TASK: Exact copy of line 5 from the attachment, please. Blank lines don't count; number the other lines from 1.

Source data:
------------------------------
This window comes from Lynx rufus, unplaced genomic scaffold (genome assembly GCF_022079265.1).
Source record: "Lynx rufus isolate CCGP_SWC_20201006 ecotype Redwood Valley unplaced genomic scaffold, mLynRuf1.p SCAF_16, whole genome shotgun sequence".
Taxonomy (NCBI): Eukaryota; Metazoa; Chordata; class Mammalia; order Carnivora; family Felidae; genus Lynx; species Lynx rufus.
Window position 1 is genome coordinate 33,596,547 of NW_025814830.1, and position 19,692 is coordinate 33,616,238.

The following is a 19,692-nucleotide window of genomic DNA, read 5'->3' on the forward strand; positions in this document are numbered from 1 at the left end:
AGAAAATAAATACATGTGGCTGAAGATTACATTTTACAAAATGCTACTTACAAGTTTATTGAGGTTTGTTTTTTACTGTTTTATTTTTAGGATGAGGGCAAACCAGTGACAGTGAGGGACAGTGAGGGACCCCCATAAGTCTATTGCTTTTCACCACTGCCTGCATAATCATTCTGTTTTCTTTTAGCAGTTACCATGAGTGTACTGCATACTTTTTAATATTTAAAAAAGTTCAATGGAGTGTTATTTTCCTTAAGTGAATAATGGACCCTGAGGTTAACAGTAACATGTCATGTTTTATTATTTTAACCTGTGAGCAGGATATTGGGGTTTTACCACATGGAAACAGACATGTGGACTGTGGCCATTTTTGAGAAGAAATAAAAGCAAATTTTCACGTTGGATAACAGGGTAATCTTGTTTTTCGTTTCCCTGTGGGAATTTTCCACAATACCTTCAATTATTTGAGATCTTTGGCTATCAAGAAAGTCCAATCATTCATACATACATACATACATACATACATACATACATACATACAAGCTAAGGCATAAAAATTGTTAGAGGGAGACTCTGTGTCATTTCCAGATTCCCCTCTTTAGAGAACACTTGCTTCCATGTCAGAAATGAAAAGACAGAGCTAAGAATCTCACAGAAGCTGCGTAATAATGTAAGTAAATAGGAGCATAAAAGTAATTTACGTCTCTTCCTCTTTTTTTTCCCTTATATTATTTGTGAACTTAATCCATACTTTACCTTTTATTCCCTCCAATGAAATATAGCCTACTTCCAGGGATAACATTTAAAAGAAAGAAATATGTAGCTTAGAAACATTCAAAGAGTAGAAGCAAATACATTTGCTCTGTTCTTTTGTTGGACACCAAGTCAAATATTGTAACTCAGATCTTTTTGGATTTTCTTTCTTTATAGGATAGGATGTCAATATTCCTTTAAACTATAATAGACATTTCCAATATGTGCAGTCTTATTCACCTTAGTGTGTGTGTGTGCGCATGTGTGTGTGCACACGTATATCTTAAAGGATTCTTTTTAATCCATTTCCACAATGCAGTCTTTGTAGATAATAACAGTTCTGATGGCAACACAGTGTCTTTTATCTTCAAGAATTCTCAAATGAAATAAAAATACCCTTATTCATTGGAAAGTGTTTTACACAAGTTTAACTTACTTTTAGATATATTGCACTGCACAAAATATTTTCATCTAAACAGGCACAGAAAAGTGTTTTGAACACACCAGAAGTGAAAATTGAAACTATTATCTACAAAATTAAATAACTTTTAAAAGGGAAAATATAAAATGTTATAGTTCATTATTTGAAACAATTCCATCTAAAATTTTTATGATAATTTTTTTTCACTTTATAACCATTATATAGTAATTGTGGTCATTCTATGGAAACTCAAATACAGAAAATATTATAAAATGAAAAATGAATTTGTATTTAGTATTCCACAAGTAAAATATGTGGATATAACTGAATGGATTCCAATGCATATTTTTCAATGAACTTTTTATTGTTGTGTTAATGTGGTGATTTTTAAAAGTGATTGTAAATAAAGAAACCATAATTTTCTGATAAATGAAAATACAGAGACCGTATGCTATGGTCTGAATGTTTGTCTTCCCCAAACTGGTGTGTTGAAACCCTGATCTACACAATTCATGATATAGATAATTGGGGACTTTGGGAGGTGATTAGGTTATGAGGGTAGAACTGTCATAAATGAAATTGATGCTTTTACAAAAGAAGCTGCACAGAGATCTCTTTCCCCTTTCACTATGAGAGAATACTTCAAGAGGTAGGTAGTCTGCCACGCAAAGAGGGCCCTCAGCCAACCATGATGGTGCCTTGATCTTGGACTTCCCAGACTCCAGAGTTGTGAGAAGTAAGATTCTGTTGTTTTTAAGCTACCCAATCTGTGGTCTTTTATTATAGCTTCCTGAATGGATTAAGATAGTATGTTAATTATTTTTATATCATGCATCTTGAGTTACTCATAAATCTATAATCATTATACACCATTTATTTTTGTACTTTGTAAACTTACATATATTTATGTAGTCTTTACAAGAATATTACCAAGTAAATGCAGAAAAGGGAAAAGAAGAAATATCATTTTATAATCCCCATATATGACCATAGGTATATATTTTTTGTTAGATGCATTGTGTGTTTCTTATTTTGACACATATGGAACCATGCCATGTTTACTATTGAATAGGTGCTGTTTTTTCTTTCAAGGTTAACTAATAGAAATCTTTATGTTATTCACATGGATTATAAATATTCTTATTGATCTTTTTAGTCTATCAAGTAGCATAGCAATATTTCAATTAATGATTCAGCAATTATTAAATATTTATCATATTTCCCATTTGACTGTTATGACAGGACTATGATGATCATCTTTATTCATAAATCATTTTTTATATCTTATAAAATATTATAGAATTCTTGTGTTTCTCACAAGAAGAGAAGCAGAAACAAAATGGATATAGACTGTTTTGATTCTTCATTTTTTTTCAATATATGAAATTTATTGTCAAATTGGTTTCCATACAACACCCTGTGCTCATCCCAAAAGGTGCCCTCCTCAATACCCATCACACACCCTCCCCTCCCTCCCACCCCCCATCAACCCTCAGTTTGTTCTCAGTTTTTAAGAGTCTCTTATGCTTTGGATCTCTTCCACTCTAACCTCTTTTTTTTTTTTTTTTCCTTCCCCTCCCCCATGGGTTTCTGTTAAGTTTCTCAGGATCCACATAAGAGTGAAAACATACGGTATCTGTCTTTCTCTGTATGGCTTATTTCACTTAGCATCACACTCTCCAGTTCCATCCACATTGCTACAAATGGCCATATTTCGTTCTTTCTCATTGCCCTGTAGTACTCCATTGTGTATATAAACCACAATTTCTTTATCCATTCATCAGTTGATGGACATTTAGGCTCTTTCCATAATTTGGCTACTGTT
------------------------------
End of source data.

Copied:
The following is a 19,692-nucleotide window of genomic DNA, read 5'->3' on the forward strand; positions in this document are numbered from 1 at the left end: